Significant Value Found in Mentoring Programs for Novice Tenure-Track Academic Librarians
A Review of:
Goodsett, M., & Walsh, A. (2015). Building a strong foundation: Mentoring programs for novice tenure-track librarians in academic libraries. College & Research Libraries, 76(7), 914-933. http://dx.doi.org/10.5860/crl.76.7.914
Saori Wendy Herman, MLIS, AHIP
Head of Education and Access Services
Hofstra Northwell School of Medicine
Hempstead, New York, United States of America
Received: 15 June 2016 Accepted: 14 Oct. 2016
2016 Herman. This is an Open Access article distributed under the terms of the Creative Commons‐Attribution‐Noncommercial‐Share Alike License 4.0 International (http://creativecommons.org/licenses/by-nc-sa/4.0/), which permits unrestricted use, distribution, and reproduction in any medium, provided the original work is properly attributed, not used for commercial purposes, and, if transformed, the resulting work is redistributed under the same or similar license to this one.
Objective – To examine the effectiveness of mentoring programs for novice tenure-track academic librarians, and to identify critical elements that define a successful mentoring program in various academic library settings.
Design – Survey questionnaire with a voluntary phone interview.
Setting – Academic libraries in the United States of America.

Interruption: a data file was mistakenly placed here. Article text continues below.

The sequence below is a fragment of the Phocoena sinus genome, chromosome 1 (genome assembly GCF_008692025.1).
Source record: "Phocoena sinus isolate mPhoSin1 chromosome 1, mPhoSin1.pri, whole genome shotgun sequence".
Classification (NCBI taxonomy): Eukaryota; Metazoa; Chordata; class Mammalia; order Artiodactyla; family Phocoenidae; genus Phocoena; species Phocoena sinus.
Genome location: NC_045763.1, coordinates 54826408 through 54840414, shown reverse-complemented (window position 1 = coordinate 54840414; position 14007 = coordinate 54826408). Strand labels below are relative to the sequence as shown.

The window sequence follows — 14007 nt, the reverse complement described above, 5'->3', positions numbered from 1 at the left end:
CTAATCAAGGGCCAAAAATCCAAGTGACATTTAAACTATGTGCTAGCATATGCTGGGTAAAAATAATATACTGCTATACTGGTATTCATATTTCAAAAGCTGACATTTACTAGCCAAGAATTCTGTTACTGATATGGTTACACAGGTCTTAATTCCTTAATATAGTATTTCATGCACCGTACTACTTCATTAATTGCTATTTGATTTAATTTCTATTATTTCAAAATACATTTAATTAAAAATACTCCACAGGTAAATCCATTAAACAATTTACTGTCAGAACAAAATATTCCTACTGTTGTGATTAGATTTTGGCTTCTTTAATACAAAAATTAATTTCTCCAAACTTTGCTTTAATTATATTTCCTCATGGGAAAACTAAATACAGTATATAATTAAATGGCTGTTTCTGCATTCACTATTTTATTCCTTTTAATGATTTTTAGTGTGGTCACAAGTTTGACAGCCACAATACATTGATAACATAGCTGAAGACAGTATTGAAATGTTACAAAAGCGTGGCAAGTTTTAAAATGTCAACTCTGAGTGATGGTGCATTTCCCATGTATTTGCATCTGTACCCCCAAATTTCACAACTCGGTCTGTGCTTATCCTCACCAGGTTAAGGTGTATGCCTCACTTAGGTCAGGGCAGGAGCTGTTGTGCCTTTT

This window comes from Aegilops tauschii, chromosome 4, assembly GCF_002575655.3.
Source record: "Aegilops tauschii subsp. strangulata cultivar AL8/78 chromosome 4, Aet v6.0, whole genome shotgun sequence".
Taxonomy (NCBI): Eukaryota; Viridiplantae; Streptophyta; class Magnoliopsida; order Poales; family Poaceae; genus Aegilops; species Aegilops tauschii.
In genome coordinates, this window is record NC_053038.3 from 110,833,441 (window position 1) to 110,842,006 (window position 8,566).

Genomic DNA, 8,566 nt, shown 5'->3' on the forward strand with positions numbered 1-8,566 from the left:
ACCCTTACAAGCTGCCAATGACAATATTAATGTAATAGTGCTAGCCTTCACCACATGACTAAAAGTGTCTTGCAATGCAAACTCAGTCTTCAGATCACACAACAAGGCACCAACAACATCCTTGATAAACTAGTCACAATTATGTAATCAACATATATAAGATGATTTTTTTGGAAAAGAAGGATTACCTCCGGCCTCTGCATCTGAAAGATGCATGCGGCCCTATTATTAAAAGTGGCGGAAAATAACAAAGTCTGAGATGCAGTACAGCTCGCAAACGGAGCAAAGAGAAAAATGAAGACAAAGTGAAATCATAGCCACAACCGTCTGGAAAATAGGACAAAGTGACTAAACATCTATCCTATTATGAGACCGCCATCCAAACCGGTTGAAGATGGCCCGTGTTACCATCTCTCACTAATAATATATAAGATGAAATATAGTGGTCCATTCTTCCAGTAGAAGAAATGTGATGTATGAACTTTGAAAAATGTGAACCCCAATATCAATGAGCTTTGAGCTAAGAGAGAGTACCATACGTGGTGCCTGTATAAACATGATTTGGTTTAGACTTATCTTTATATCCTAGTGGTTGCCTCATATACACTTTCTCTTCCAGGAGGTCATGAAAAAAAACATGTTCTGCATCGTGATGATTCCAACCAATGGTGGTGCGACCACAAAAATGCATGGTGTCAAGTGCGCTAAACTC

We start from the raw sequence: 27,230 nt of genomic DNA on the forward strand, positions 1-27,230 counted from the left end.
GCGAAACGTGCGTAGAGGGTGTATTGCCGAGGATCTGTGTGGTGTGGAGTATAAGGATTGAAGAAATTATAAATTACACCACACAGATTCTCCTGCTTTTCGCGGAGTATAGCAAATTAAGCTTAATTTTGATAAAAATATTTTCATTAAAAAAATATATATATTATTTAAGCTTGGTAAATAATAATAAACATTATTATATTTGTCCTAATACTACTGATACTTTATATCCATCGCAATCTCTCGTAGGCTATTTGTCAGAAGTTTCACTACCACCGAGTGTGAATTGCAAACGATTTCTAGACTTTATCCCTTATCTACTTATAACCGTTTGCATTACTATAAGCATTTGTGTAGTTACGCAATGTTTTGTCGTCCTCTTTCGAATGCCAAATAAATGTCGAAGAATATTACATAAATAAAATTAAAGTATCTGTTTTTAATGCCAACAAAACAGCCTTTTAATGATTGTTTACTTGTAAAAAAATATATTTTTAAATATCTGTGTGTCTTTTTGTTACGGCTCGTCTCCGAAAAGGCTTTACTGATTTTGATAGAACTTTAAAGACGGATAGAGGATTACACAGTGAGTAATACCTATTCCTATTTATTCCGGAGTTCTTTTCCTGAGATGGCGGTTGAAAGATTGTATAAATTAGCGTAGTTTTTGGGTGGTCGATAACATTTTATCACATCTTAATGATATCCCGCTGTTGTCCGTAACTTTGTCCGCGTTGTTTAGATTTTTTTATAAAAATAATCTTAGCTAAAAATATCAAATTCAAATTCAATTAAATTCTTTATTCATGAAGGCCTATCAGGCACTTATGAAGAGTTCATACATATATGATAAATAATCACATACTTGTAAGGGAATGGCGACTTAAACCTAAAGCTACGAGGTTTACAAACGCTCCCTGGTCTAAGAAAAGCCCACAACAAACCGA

Subjects – 283 librarians participated in a survey questionnaire. Researchers conducted additional interviews with 6 out of the 12 librarians who had volunteered on the survey questionnaire and who met the inclusion criteria.
Methods – Researchers recruited participants through two professional e-mail lists: the Information Literacy Instruction Discussion List (ILI-L) listserv and the American Library Association’s New Members Round Table (NMRT) listserv. Interested participants completed a secured online survey that was hosted using SurveyMonkey. The researchers then coded and analyzed the collected survey data using the same software. At the end of the online survey, participants were given the opportunity to volunteer for an additional interview. Potential interviewees were selected if mentoring programs were available for tenure-track librarians at their institutions. Once selected, researchers contacted potential interviewees and conducted interviews. The interviews were transcribed, the data anonymized, and original recordings deleted. Researchers coded the anonymized interview data to identify common themes.
Main Results – Researchers identified six themes from the survey data and interview transcripts: traits of an effective mentor; configuration of mentoring programs; elements of effective mentoring programs; mentoring partnerships within or beyond the library; role and training of mentors and mentees; and the mentor/mentee relationship. Overall, the survey and interview data suggest that mentoring programs provide valuable assistance with professional tenure-related activities, and facilitate less-tangible effects such as an increased understanding of an institution’s culture and an improvement of communication and time-management skills. The data also provides insight into effective program elements and areas for improvement.
Conclusion – This study suggests that there is significant value in implementing a mentoring program. The results from this study can be used by academic libraries that are considering implementation of a mentoring program or improving an existing one.